2. fill – uses write based on the number of indents (the number of indents is stored as a class field).
  3. enter – increases the indent.
  4. leave – reduces the indent.
  5. dispatch – defines the type of the node of the tree (say T), calls the method corresponding to it by the name of the node type, but with underscore (i.e. _T). This is a meta method.

All other methods are methods of the form _T, for example, _Module or _Str. In each such method, it can: 1) dispatch recursively for subtree nodes, or 2) use write to write the contents of the node or add characters and keywords so that the result is a valid expression in python.

For example, we came across a node of type arg, in which ast stores the argument name and the annotation node. Then dispatch will call the _arg method, which will first write down the argument name, then write the colon and run dispatch for the annotation node, where the annotation subtree will be parsed, and dispatch and write will still be called for this subtree.

Let us return to our problem of the impossibility of processing type type. Now that you understand how unparse works, creating your own type is easy. Let's create some type:

class NewType (object):
    def __init__ (self, t):
        self.s = t.s

It stores a string in itself, and not just like that: we need to typify the arguments of functions, and we just get the types of arguments as strings from dockstring. Therefore, let's replace argument annotations not with the types that we require, but with a NewType object that stores only the name of the desired type inside.

To do this, expand horast.Unparser – write your UnparserWithType, inheriting from horast.Unparser, and add processing of our new type.

class UnparserWithType (horast.Unparser):
    def _NewType (self, t):
        self.write (t.s)

This combines with the spirit of the library. The names of the variables are made in the style of ast, and that is why they consist of one letter, and not because I do not know how to come up with names. I think that t is short for tree, and s for string. By the way, NewType is not a string. If we wanted it to be interpreted as a string type, then we would have to write quotes before and after the write call.

And now magic monkey patch: replace horast.Unparser with our UnparserWithType.

How it works now: we have a syntax tree, it has some function, the functions have arguments, the arguments have type annotations, the needle is hidden in the type annotation, and Koscheev’s death is hidden in it. Previously, there were no annotation nodes at all, we created them, and any such node is an instance of NewType. We call the unparse function for our tree, and for each node it calls dispatch, which classifies this node and calls its corresponding function. As soon as the dispatch function receives the argument node, it writes the name of the argument, then looks to see if there is an annotation (it used to be None, but we put NewType there), if it is, it writes a colon and calls dispatch for the annotation, which calls our _NewType, which just writes the string that it stores – this is the type name. As a result, we get the written argument: type.

Actually, this is not entirely legal. From the point of view of the compiler, we wrote down the annotations of the arguments with some words that are not defined anywhere, so when unparse finishes its work, we get the wrong code: we need imports. I simply form a line of the correct format and add it to the beginning of the file, and then append the result to unparse, although I could add imports as nodes to the syntax tree, since ast supports Import and ImportFrom nodes.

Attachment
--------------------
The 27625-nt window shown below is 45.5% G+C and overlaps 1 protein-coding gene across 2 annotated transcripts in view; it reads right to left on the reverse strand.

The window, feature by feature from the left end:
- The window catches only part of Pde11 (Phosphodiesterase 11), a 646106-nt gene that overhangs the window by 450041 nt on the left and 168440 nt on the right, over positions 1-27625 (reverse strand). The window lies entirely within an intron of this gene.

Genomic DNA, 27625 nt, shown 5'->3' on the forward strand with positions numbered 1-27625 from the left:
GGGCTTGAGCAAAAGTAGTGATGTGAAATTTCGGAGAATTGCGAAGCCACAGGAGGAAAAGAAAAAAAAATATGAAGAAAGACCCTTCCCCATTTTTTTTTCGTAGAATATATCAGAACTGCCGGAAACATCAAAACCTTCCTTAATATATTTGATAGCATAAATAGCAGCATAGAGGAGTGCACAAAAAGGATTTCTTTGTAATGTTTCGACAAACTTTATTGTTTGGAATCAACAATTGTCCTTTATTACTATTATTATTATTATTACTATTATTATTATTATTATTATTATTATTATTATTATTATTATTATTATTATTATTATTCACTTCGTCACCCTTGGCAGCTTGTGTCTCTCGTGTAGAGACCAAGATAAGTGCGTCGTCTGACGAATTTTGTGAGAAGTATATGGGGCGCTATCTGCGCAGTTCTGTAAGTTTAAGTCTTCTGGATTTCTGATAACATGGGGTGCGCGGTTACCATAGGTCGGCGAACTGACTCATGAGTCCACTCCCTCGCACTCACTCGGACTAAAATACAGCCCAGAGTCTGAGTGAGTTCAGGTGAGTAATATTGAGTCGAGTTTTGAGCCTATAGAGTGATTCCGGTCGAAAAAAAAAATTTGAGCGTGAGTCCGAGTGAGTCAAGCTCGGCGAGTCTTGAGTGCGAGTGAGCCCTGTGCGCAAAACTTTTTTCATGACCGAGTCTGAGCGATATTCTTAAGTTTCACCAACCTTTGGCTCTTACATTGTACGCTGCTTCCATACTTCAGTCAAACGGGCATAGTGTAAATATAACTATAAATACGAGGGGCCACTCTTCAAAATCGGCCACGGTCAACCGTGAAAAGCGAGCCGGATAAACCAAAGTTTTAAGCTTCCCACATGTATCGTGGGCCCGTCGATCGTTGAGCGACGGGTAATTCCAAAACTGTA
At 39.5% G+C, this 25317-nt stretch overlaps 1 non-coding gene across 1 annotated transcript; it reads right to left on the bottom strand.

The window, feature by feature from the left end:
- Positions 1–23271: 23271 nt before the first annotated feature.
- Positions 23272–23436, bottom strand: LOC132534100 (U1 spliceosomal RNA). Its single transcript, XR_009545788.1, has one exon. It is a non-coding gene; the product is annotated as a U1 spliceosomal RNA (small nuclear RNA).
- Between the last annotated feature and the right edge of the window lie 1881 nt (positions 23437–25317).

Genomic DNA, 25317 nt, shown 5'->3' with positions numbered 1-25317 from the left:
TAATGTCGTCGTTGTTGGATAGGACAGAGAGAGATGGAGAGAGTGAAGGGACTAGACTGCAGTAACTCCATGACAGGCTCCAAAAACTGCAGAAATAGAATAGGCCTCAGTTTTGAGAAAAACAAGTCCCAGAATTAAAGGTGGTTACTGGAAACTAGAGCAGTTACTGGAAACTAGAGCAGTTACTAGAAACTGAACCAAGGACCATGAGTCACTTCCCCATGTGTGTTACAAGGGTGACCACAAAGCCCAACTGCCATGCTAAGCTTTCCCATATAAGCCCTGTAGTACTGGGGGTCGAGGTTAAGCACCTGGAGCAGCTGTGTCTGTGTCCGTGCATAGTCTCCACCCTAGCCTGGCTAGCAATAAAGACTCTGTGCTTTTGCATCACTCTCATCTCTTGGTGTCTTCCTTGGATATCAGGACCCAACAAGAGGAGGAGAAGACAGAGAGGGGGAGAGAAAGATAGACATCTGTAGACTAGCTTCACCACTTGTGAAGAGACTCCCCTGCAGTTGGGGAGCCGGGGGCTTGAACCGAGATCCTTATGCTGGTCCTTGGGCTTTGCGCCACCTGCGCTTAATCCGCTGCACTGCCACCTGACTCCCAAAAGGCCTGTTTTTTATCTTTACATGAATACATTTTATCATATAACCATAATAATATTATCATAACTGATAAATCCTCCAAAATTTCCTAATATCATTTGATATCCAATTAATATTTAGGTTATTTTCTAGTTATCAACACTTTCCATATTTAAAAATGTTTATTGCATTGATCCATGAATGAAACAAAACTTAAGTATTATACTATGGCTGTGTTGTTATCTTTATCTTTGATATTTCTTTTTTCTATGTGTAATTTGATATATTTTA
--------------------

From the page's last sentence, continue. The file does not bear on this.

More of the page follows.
Solving the triple quotation mark problem is no more difficult than adding a new type. We will create the StrType class and the _StrType method. The method is no different from the _NewType method used to annotate types, but the definition of the class has changed: we will store not only the string itself, but also the tab level at which it should be written. The number of indentation is defined as follows: if this line occurs in a function, then one, if in a method, then two, and there are no cases when the function is defined in the body of another function and is decorated at the same time, in our project.

class StrType (object):
    def __init__ (self, s, indent):
        self.s = s
        self.indent = indent

    def __repr__ (self):
         return '"" " n' + self.s + ' n' + '' * 4 * self.indent + '" ""  n'

IN repr define what our line should look like. I think this is far from the only solution, but it works. One could experiment with astunparse.fill and astunparse.Unparser.indent, then it would be more universal, but this idea came to my mind already at the time of writing this article.

On this, the solved difficulties end. After running my script, the problem of cyclic imports sometimes arises, but this is a matter of architecture. I did not find a ready-made third-party solution, and to handle such cases within the framework of my script seems to be a serious complication of the task. Probably, with the help of ast it is possible to detect and resolve cyclic imports, but this idea needs to be considered separately. In general, the negligible number of such incidents in our project completely allowed me not to process them automatically.

Another difficulty that I encountered was the lack of expression processing in ast from astro B as C. The attentive reader already knows that monkey patch is the cure for all diseases. Let this be his homework for him, but I decided to do this: just add such imports to the mapping file, because usually this construction is used to bypass the name conflict, and we have few of them.

Despite the imperfections found, the script does what it was intended to do. What is the result:

  1. The time during which the project is launched has been reduced from 10 to 3 seconds;
  2. The number of files has been reduced by removing the new_contract definitions. The files themselves were reduced: I did not measure, but on average the git totaled n added lines and 2n deleted ones;
  3. Smart IDEs began to make different hints, because now they are not comments, but honest imports;
  4. Readability has improved;
  5. Somewhere brackets appeared.


Useful links:

  1. Ast: https://docs.python.org/3/library/ast.html
  2. Horast: https://pypi.org/project/horast/
  3. All types of ast nodes and what is stored in them: https://greentreesnakes.readthedocs.io/en/latest/nodes.html#expressions.
  4. Beautifully shows the syntax tree: https://python-ast-explorer.com/
  5. Isort: https://pypi.org/project/isort/